Mike Morris, Director
Safety ‘Happy Talk’ Just Isn’t Enough
(This article first appeared in the May/June 2010 issue of The American Postal Worker magazine.)
Postal officials frequently brag about their commitment to workers’ safety, but their actions don’t always line up with the “happy talk.”
A recent example is management’s refusal to grant the union access to the USPS Safety Toolkit, a computer-based program that is integral to management’s safety, health and environmental program. Initially, the Safety Toolkit (STK) was a simple system management used to store documents related to safety, health, and environmental issues. Over time, however, it has evolved into a sophisticated system that is an essential component of the safety program itself.
The APWU believes that the STK contains numerous “modules” covering various safety topics and programs. In addition to safety instructions, training documents, and forms, we understand the STK contains the results of safety inspections, hazard abatement systems, accident reports and investigations. We also believe it contains safety, environmental, and ergonomic “resource pages” and many other safety-related instructions, policies and directives. Taken together, this material comprises all – or a substantial part of – the Postal Service safety program.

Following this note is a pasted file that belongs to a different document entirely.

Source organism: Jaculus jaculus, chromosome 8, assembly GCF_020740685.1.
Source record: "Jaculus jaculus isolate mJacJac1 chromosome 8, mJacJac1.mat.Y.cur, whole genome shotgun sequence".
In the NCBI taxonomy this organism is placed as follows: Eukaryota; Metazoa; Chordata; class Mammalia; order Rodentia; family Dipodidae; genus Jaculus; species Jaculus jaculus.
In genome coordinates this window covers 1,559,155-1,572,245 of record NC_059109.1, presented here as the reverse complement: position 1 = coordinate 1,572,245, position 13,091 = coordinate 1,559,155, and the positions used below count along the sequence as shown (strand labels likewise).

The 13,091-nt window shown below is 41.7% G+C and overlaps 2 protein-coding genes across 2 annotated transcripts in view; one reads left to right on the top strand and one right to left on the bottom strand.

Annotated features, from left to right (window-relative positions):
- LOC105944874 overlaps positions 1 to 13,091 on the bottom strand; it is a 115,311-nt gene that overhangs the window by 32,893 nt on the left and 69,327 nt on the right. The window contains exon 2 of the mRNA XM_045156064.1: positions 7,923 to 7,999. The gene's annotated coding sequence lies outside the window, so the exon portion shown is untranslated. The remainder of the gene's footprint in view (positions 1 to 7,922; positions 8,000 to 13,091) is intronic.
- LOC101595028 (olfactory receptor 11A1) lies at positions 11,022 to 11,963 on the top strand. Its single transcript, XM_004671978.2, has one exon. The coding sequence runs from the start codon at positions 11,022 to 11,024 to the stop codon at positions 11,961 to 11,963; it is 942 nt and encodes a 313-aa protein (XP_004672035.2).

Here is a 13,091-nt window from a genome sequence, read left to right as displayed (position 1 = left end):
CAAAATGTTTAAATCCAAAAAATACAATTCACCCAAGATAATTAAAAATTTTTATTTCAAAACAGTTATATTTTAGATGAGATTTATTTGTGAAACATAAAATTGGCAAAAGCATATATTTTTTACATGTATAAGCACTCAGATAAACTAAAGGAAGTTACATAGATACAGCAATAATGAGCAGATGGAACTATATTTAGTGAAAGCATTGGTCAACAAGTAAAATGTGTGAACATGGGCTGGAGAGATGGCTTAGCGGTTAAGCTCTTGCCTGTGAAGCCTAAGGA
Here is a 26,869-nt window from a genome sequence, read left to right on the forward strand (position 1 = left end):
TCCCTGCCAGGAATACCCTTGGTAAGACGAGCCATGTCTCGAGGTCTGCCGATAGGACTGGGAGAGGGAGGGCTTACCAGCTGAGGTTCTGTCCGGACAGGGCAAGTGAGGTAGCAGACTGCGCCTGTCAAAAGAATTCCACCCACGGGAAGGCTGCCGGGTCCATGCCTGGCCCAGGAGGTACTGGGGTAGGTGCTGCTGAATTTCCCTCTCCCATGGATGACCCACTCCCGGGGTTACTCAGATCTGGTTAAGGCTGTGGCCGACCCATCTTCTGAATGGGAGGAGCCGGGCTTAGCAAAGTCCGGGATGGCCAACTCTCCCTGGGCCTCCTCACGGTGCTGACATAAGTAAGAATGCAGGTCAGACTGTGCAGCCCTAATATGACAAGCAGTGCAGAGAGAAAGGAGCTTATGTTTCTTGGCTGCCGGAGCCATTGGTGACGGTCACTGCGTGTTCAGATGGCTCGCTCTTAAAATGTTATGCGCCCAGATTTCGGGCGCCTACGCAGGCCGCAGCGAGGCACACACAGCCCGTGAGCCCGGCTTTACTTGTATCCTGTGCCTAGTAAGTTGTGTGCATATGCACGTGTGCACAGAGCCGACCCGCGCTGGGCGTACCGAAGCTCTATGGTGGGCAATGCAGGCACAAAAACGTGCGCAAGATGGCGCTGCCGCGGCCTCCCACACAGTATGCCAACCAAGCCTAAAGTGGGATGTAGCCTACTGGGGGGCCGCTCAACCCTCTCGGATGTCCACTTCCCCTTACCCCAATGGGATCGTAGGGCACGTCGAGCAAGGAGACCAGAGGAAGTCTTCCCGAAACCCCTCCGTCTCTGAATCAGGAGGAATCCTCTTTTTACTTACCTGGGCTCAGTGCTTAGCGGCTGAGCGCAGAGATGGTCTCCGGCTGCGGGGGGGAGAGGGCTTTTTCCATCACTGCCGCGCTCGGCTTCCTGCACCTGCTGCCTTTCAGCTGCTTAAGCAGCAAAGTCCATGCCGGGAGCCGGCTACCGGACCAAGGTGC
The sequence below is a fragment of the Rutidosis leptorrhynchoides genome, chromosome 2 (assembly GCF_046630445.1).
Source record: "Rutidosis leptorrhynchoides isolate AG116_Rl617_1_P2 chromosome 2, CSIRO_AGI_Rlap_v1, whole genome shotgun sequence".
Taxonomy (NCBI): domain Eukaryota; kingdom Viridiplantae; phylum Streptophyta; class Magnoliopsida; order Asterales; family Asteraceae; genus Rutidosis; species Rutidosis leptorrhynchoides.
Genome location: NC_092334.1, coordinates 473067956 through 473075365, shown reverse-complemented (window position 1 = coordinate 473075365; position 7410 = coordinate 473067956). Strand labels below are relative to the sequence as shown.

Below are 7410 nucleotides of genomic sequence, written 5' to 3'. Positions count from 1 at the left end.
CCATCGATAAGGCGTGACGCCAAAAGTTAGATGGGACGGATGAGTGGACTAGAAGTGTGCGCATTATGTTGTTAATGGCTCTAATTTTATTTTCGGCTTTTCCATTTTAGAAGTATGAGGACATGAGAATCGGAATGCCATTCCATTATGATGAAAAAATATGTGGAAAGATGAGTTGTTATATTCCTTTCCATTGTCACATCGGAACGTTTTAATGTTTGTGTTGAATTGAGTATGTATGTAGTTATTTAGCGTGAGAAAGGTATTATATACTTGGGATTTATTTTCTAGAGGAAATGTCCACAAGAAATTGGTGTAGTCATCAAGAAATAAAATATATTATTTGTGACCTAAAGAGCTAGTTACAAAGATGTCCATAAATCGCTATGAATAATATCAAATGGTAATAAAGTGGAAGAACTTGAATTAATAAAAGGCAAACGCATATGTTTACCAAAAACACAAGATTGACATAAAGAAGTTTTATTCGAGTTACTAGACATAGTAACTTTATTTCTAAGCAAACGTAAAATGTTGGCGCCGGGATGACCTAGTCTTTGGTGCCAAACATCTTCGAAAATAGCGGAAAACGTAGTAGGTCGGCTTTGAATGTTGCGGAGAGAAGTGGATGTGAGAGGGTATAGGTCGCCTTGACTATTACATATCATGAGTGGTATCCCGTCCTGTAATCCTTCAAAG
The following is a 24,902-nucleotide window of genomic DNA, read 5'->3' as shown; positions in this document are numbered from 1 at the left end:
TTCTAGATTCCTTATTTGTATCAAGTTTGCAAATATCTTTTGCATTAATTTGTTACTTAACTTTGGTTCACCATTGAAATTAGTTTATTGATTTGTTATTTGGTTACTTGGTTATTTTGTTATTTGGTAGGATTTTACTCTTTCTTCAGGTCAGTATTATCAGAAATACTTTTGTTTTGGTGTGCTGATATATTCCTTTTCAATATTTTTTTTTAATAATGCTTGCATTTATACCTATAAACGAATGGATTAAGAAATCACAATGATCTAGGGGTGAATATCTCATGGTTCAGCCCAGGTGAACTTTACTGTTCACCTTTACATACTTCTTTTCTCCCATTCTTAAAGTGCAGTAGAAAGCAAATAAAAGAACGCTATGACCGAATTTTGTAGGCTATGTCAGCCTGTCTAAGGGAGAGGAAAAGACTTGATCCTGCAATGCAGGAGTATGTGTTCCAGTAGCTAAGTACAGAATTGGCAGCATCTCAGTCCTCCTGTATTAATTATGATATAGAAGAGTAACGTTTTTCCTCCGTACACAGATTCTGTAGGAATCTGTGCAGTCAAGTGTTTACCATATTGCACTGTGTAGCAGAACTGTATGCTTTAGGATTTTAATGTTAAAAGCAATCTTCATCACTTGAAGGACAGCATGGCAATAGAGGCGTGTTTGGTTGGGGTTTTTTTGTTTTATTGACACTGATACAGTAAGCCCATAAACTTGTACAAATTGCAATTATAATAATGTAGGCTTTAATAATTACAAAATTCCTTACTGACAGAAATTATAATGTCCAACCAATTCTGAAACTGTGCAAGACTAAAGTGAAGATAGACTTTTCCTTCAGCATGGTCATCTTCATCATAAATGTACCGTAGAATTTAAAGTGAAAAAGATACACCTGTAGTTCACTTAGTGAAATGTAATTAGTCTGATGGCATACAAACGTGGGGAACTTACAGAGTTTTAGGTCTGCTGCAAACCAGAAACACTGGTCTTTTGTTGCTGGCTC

Of course, we can’t be certain about what is in the toolkit, because management won’t grant the union access to the program.
Management’s refusal violates the Article 14 of the Collective Bargaining Agreement, which requires the USPS to provide a safe work environment and stipulates that, “The Union will cooperate with and assist the USPS to live up to this responsibility.”
Article 14 also requires the parties to participate in a Joint Labor-Management Safety Committee and a Joint Ergonomics Committee, which are responsible for evaluating all aspects of management’s safety and ergonomics programs, and recommending improvements.
The Occupational Safety and Health Act also requires management to share information about safety programs with labor organizations.
The union has requested a full briefing by the Postal Service on the content and functions of the Safety Toolkit. We also demand access to the Safety Toolkit itself, so that we can conduct a hands-on review. This is necessary for the union to monitor the Postal Service’s compliance with its obligations.
As with other safety and health issue, this request must be given priority consideration and action.